Sometimes you want to have a list of text items or images appear on the same line but with some items aligned to the left and some aligned to the right. An example of this would be a footer where you want to split the links down the middle. Or maybe a blog post where you want to put the date on the left and the number of comments on the right.
Taking the footer example first, if there's more than one or two links in the footer, I like to present them as a list:
I’ve given the first three items a class of
left for obvious reasons. The third list item also has a second class,
no-border, because I’m going to use CSS to insert a vertical separator between the links, but I don’t want a separator for the last link because it’ll have a lot of white space to separate it from the next link. (The CSS borders won’t be interepreted by people using screen readers but the use of a list to present the links should be enough to satisify WAI checkpoint 10.5 about separating adjacent links with more than white space.) Likewise, I don’t want a border on the far right link either.
The CSS to go with the above would look like this:
I’ve set the
text-align of the list to
right and then used
float: left on the links I want aligned to the left.
Why not have the text aligned right and float the right list items? Because when things are floated, the items that come first in the source get floated first which means that when things are floated right, the order of the links would be reversed because the last link would be the last floated and would be moved out of position by any links that had been floated before it. I could rewrite my links so that they appeared in the correct order, but CSS is all about presentation v content and this is a presentational issue.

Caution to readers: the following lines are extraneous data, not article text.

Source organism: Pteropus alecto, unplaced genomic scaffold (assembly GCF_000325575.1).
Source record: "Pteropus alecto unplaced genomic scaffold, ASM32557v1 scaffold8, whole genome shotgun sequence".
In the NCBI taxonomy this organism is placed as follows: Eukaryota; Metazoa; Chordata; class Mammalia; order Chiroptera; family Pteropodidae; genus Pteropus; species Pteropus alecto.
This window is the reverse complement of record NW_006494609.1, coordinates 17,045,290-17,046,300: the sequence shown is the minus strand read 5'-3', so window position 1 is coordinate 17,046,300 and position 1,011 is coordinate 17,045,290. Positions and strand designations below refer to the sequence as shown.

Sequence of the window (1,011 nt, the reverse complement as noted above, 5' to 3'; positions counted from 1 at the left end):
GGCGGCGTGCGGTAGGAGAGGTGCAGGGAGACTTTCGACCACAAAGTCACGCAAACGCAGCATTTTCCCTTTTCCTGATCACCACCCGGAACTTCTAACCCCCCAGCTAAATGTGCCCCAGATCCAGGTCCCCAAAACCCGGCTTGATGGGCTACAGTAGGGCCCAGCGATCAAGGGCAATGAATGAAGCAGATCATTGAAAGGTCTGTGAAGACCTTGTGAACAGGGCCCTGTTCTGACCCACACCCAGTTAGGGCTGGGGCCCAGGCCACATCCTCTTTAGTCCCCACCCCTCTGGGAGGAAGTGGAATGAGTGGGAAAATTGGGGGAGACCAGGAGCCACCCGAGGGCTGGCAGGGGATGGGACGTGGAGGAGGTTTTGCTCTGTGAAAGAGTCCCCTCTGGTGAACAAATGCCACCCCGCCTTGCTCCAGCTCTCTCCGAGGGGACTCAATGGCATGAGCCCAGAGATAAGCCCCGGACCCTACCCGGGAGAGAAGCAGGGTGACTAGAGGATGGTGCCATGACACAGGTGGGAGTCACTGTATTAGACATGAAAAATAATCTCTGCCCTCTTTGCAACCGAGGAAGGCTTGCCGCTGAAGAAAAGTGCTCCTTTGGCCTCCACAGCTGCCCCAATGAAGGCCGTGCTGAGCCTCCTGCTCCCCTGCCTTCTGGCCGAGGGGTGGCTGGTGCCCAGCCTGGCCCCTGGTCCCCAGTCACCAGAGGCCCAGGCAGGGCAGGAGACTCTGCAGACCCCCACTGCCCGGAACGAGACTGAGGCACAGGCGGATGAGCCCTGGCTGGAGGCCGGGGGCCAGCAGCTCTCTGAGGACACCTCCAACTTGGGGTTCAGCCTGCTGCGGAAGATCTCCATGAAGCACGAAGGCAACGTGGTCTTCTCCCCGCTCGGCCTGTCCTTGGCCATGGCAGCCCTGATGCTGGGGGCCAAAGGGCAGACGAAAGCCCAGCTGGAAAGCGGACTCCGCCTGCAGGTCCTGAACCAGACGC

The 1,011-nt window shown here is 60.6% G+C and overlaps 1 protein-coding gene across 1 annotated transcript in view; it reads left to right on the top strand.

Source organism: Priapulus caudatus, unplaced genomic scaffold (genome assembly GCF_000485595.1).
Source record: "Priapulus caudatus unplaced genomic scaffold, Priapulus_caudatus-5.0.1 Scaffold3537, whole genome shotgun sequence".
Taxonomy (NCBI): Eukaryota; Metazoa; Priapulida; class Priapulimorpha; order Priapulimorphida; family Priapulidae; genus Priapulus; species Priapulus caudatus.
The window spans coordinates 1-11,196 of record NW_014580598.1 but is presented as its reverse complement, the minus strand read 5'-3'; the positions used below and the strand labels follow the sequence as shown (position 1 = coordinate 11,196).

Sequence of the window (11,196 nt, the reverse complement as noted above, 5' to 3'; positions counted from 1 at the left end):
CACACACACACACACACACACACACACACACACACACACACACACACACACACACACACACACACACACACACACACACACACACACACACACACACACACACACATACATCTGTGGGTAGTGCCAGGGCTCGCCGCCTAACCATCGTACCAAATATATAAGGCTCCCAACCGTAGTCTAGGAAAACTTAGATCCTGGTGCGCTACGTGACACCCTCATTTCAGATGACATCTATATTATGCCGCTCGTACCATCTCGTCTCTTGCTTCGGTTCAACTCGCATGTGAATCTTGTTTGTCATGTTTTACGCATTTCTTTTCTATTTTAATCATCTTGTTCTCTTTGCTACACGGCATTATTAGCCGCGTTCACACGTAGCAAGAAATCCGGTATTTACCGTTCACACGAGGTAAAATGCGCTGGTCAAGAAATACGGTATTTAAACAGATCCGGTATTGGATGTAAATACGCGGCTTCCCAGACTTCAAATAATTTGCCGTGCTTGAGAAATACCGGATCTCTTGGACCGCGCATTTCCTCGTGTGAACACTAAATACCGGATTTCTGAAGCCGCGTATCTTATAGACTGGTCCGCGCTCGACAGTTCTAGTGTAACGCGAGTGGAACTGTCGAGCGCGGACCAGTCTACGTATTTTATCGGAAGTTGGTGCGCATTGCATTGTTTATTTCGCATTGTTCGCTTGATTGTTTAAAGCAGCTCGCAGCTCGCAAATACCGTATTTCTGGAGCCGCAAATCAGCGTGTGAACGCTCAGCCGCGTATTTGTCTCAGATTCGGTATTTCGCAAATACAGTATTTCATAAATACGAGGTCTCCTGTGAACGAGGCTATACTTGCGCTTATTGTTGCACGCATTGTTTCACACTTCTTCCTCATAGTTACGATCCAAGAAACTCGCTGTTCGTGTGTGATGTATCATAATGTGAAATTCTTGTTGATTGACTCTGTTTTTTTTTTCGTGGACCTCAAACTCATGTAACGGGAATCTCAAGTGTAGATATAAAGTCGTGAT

The same technique can be used for other content not presented in lists. For example, a blog post (like this one) with the date on the left and the link to the comments on the right. The HTML looks like this:
The paragraph is given a class of
right which indicates its text alignment and as in the first example, the
date-stamp span is floated left. The other span is given a class too because in my case both spans have
background-images associated with them but otherwise, the second span is not really required.
The only downside that I’ve encountered with this method is that IE 5.01 will render list items that are
display: inline with no space between them. Adding a float to them solves this issue, but then, of course, you’re back to the original problem of floating things right. IE5 Mac also has problems so if you’re concerned about the presentation in those browsers, you might find it easier to centre the links rather than splitting them left and right.